What Modesto “Flako” Jimenez misses the most about his days as a cabdriver in New York City are the conversations with his passengers, fellow cab drivers, and even the silent riders who just wanted to get from point A to point B.
“Even that gave me the moment to paint my story. Like, why are you so mad today? What in America, what in the system has you that you have to jump into a cab because you can’t take the train? What are the realities, right? I’m able to create a poem around that and think about our day-to-day,” said the Dominican Republic-born, Bushwick, New York-raised actor, playwright, poet, and community activist during an interview via Zoom. Jimenez used those stories and conversations as fodder for his one-man show Taxilandia. He is bringing the stage version of the show to the Den Theatre in Wicker Park this weekend as part of Destinos: the 6th Chicago International Latino Theater Festival.
Taxilandia—Stage Experience10/12-10/15: Thu-Sat 8 PM, Sun 3 PM; Den Theatre, 1331 N. Milwaukee, destinosfest.org and thedentheatre.com, $31 general, $26 students/seniors/industry. Presented in English.Armonía10/19-10/22: Thu-Sat 8 PM, Sun 3 PM; 1331 N. Milwaukee, destinosfest.org and thedentheatre.com, $31 general, $26 students/seniors/industry. In Spanish with English subtitles.
The show traditionally takes place inside a cab: “You meet me in front of my house and then I drive you around my neighborhood, telling you about gentrification but really talking about colonialism. At the red lights, we have the tough talk because you are able to ask me anything. The show also happens in the car in other states; we have a car in San Diego and we’re starting the discussion to have one in Washington, D.C. In Chicago, it’s all about the stage.”
And the schools. Jimenez will be sitting down with students in Chicago to discuss the language around gentrification before the show. The salons, as Jimenez calls these encounters, give him the opportunity to compare notes with other communities.
Much like low-income neighborhoods have been displaced by gentrification, so has cab culture been displaced by the gig economy and rideshare services like Uber and Lyft. “What’s crazy is that it was transferred to delivery services [in New York],” explained Jimenez. “You can see the hub of community from all these migrants forming in front of McDonald’s and all these fast food spots and all the local Dominican and Spanish restaurants in the neighborhood. . . . Weirdly, technology has activated all these little pockets but has also destroyed the cab world. The old dispatcher, who used to make money from one space, now has to have an app that gives cab drivers other locations.”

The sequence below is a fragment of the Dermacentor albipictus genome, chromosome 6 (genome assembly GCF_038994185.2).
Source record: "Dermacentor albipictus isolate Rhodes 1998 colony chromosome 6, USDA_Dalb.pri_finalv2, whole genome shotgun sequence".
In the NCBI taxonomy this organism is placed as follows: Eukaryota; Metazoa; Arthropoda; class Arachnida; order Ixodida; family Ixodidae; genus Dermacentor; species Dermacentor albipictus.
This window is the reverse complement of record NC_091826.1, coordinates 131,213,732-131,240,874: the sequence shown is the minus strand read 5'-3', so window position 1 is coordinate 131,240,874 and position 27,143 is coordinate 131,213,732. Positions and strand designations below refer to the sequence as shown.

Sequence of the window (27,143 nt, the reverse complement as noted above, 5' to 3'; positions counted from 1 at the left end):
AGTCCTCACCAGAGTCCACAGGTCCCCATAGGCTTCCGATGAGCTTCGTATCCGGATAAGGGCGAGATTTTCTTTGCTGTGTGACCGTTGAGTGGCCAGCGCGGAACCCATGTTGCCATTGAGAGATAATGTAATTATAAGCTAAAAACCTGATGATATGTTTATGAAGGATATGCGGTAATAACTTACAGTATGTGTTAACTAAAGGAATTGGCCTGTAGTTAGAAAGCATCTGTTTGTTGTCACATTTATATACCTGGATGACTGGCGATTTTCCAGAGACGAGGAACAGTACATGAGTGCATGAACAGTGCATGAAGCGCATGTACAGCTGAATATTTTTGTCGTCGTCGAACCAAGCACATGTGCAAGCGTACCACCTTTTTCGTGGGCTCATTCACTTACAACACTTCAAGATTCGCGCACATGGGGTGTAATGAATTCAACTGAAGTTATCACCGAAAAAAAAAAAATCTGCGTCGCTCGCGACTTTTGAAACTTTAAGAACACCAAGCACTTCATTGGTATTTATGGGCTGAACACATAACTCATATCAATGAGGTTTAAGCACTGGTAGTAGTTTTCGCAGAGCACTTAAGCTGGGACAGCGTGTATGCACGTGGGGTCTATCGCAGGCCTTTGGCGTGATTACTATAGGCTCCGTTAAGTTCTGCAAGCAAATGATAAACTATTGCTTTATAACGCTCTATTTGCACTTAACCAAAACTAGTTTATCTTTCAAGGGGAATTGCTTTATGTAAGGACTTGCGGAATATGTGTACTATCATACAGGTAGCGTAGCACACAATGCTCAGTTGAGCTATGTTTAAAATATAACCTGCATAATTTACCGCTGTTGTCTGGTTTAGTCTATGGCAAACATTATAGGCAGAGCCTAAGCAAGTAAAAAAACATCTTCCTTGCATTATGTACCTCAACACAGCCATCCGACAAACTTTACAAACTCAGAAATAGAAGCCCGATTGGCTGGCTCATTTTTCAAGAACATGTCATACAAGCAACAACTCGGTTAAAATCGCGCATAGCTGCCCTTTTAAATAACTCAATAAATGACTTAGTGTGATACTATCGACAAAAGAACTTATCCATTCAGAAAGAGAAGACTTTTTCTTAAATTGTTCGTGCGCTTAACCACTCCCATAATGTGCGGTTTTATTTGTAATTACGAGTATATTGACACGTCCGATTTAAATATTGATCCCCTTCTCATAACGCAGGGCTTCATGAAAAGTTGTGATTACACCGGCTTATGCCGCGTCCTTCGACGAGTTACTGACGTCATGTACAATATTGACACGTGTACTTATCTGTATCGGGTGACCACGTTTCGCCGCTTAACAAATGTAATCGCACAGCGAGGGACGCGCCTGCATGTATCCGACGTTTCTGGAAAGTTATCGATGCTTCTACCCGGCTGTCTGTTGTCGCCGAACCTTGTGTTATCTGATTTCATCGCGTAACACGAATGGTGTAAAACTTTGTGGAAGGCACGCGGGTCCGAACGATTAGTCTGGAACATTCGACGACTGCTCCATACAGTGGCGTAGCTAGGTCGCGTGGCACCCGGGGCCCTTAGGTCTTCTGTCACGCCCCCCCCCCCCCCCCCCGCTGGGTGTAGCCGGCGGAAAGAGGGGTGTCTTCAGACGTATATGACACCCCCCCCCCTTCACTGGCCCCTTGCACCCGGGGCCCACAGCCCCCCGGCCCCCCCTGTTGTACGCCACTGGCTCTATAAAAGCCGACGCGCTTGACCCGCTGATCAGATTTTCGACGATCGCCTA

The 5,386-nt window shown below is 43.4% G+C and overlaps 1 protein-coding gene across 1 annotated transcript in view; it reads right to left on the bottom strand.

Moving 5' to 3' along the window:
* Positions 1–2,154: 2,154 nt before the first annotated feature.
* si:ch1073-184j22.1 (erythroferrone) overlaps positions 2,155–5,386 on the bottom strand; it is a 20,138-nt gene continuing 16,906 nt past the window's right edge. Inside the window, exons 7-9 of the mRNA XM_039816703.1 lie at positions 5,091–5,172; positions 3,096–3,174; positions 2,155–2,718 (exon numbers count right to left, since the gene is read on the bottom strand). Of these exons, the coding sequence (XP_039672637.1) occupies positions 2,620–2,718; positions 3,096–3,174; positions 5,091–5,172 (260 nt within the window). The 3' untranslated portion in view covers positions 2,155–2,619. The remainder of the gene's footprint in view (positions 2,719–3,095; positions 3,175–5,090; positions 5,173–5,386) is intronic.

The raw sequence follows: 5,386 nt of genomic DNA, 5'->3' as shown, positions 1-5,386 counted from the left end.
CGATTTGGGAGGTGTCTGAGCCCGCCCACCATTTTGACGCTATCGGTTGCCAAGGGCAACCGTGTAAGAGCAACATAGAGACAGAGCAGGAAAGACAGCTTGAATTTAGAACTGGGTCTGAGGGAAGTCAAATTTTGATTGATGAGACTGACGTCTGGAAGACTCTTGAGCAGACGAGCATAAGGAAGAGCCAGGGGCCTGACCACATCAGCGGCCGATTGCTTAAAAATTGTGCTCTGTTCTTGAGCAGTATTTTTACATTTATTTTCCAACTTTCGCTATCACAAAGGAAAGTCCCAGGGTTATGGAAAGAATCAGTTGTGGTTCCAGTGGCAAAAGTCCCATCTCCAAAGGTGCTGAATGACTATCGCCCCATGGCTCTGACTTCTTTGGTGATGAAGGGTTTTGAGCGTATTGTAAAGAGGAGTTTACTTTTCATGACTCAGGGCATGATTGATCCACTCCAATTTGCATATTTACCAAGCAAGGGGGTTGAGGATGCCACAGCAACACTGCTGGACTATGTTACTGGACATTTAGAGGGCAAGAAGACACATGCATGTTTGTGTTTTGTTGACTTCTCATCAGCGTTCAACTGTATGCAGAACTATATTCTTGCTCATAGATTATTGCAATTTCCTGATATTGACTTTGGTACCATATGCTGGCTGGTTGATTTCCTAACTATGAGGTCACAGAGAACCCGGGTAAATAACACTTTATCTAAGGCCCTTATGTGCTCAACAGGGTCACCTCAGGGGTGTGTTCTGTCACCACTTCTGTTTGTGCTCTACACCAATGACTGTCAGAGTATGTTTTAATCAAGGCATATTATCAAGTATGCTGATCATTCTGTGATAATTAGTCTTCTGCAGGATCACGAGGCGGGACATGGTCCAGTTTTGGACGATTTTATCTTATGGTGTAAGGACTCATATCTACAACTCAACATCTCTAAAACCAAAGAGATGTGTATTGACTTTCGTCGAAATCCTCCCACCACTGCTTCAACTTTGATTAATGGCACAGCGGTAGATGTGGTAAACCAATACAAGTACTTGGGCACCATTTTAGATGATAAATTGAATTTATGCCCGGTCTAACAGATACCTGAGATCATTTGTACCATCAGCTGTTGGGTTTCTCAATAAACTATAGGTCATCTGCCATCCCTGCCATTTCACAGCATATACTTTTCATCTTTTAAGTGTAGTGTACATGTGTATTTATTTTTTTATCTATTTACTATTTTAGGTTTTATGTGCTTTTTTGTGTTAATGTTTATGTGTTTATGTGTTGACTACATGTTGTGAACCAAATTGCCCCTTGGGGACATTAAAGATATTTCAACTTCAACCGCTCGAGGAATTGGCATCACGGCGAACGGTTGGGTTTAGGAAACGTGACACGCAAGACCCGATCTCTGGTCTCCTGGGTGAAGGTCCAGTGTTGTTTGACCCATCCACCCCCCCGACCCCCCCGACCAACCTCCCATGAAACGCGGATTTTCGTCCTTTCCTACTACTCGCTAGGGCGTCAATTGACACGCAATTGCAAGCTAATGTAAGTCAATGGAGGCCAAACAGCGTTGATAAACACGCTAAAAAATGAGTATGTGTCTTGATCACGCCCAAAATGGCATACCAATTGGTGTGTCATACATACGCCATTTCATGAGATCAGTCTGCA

As cofounder of the ¡Oye! Group alongside videographer Kevin Torres, Jimenez and a team of four artists offer an impressive number of multidisciplinary programs to the Bushwick community, including a free poetry workshop for kids and adults; an arts education program for incarcerated youth; a program dedicated to introducing young writers to Shakespeare’s work (even adapting one of his plays by adding modern slang); a summer arts festival at a local park; and free seasonal Pilates sessions. He sees their organization as an incubator for artists, students, and community members of all ages, from which the next generation of artists and activists will emerge.
“It’s always good to keep building,” said Jimenez. “I went to one of the young kids I taught when he was in high school and graduated from Hunter and said, ‘Sammy, go teach at one of the jails with the Shakespeare program. I know you know it because we have worked since high school with you. And now you can actually go teach it.’ And he’s like, ‘Wait, you’re paying me this much to just be a teacher, bro?’ And it’s just beautiful showing the moments that can happen outside of the system with their creativity, and like letting them know that there’s actual finances in here that can take care of that creativity. It’s always figuring out how to disrupt the system.”